Hedda (Gabler)

By Matthew Minnicino, based on the play by Henrik Ibsen; Directed by Joseph Mitchell Parks
Produced by Wandering Bark Theatre Company

Off Off Broadway, Play 
Runs through 10.8.16
IRT Theater, 
154 Christopher Street, 3B


by Ran Xia on 10.2.16


Valerie Redd as Hedda and Quinn Franzen as Eilert Lovborg in Hedda (Gabler) (Jeff Farkash)Valerie Redd as Hedda and Quinn Franzen as Eilert Lovborg in Hedda (Gabler). Photo by Jeff Farkash.


BOTTOM LINE: A new adaptation of Henrik Ibsen's classic play with modern wits and new perspectives on those familiar characters. 

George Tesman says that tongue twister of a phrase about his wife, “Hedda had to have it.” Indeed she did. Hedda Gabler is a woman of ambition; Hedda Gabler is a woman of desire; Hedda Gabler is a woman who lust for power and control; Hedda Gabler is a woman who has everything, but wants none of it. But when all is said and done, the real trouble, the true character flaw is this: Hedda Gabler is woman.

And that was the tragedy.

Matthew Minnicino’s new adaptation of Henrik Ibsen’s classic explores and sheds new light on this dazzling character, a female Hamlet in all her complexity, and more importantly, vulnerability. A simple set introduces Tesman’s sitting room where most of the action takes place. A portrait of General Gabler hangs on the back wall, like a looming indication of a dark undercurrent beneath the heroine’s composed though nonchalant disposition.

Before the story unfolds, choreographer Brad Landers does an excellent job creating a set of stylized movements to introduce each character, a sequence of simple gestures to bring together as well as distinguish the players on this particular game as archetypes: Hedda (Valerie Redd), the disillusioned trophy wife in a marriage of convenience; George (Kyle Shaefer), the loyal yet boring academic; Miss Tesman (Kathleen Marsh), who considers the sole purpose of her life to be serving others; Judge Brack (Terence MacSweeny) who uses his power like a weapon; Thea Elvsted (Susanna Stahlmann), the companion; and Eilert Lovborg (Quinn Franzen), the troubled poet. The ensemble moves to their designated position like chess pieces, and dances the dance of class and propriety to the familiar tune of Dmitri Shostakovich’s "Waltz No. 2."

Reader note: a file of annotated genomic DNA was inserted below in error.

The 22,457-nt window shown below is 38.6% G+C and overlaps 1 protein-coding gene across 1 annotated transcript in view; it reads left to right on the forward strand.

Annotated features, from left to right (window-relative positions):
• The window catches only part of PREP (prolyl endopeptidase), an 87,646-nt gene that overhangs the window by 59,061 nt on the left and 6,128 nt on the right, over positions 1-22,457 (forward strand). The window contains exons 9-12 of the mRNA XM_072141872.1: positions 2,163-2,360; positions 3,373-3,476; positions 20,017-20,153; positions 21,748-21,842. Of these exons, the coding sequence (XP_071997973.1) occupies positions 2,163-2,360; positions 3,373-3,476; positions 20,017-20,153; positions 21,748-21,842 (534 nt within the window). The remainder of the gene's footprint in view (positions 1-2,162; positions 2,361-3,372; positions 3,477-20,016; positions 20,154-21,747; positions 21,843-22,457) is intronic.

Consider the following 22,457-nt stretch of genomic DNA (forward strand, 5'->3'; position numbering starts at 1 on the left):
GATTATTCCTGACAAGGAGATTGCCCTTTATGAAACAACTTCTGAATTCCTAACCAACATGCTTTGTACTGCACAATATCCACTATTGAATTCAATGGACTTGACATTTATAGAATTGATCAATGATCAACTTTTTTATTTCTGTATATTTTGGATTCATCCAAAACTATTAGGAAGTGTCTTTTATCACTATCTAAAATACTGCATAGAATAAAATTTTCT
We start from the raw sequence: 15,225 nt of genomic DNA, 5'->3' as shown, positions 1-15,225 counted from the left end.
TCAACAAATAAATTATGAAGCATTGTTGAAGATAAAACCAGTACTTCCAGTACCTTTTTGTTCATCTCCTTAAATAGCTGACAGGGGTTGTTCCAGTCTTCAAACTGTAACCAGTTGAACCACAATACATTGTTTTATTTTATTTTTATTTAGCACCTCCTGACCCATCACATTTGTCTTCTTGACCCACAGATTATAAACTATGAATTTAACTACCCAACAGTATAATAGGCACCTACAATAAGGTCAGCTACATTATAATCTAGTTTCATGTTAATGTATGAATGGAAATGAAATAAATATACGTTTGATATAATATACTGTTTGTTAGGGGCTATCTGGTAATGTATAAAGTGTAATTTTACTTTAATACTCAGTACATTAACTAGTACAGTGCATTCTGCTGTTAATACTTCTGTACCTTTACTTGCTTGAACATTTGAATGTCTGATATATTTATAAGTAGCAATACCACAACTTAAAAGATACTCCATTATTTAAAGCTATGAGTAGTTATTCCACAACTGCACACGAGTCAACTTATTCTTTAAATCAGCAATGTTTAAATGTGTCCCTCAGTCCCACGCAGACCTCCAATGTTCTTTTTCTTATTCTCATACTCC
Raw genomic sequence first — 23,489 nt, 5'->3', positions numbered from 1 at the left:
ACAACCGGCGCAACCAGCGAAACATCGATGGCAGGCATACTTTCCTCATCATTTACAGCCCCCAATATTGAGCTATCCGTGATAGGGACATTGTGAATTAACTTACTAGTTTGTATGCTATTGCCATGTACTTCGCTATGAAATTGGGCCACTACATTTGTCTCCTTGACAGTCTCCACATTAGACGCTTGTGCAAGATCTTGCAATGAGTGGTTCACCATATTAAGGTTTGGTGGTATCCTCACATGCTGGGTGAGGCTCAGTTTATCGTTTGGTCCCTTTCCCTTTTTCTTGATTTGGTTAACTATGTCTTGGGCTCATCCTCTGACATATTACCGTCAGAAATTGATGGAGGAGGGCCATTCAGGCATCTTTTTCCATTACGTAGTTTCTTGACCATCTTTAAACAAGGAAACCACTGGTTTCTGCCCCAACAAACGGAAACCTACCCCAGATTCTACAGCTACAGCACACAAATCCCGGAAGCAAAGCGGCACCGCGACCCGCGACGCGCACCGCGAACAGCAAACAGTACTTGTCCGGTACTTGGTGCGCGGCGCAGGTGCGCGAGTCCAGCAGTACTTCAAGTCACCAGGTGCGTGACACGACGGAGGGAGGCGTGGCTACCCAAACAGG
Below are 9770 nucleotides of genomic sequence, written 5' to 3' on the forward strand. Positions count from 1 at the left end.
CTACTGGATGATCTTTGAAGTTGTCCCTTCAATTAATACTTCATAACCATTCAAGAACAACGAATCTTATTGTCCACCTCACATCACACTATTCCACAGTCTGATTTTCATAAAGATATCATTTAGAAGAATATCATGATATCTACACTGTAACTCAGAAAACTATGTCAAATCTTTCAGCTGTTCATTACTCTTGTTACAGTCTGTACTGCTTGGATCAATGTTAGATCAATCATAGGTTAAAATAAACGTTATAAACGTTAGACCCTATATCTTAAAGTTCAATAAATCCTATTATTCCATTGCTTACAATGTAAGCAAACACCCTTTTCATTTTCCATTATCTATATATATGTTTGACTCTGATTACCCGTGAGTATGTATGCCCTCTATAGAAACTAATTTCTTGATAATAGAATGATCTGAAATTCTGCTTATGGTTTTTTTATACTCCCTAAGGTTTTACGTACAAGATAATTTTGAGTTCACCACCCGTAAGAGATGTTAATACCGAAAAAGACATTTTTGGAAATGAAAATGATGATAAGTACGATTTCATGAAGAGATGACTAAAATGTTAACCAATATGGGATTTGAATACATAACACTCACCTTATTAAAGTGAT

Hedda (Gabler) is a condensed version of the original Ibsen play and follows the plot: Hedda joins George Tesman in a marriage of convenience, and thus resign herself into endless boredom and misery, so as to continue a certain standard of life. The reappearance and reformation of an old fling, Eilert Lovborg, rekindles Hedda’s thirst for power. Minnicino has the keen ability to capture the Ibsenian essence of each character, and infuses the new version with rhythms that are more palatable for a modern audience.

One of the most exciting focal points in this production is the apparent jealousy Hedda has for Thea, who runs away from her own marriage to be Lovborg’s companion, and moreover, colleague. In a way, because of her contributions and academic values, Thea is the one female character treated as equal to men in the misogynistic world Hedda lives in. She was Lovborg’s muse and collaborator, and later on starts a work relationship with George Tesman. On the other hand, the adaptation exposes Hedda’s cowardice and lack of purpose in life. Like her father’s trusty pistols, Hedda is locked in a gilded case, displayed yet useless, deadly yet ignored.

A team of strong actors presents this sound production of Hedda (Gabler), however they do not reach all its potential. The marks the adaptation tries to hit are veiled under period clothing, a choice most likely due to the team’s respect for the play’s original setting. With such a timeless story and a text that has the capacity to bridge the past and the present, I hope that the next iteration of Minnicino's adaptation will shed even more of its fetters, and let Hedda unleash all her power.

(Hedda (Gabler) plays at IRT Theater, 154 Christopher Street, 3B through October 8, 2016. The running time is one hour 30 minutes without intermission. Performances are Tuesdays through Saturdays at 8 and Sundays at 3. Tickets are $15 in advance, $18 at the door, and are available at For more information visit wandering-­


Hedda (Gabler) is adapted by Matthew Minnicino, based on the play by Henrik Ibsen. Directed by Joseph Mitchell Parks. Choreography is by Brad Landers. Scenic & Lighting Design is by David McQuillen Robertson. Costume Design is by Jason Frey. Sound Design is by Kevin Novinsky. Assistant Sound Design is by Jordan Antonucci. Production Stage Manager is Aldora Neal. Stage Manager is Lyndsey Barratt. Produced by Wandering Bark Theatre Company and Jack Sharkey.

The cast is Quinn Franzen, Terence MacSweeny, Kathleen Marsh, Valerie Redd, Kyle Schaefer, and Susanna Stahlmann.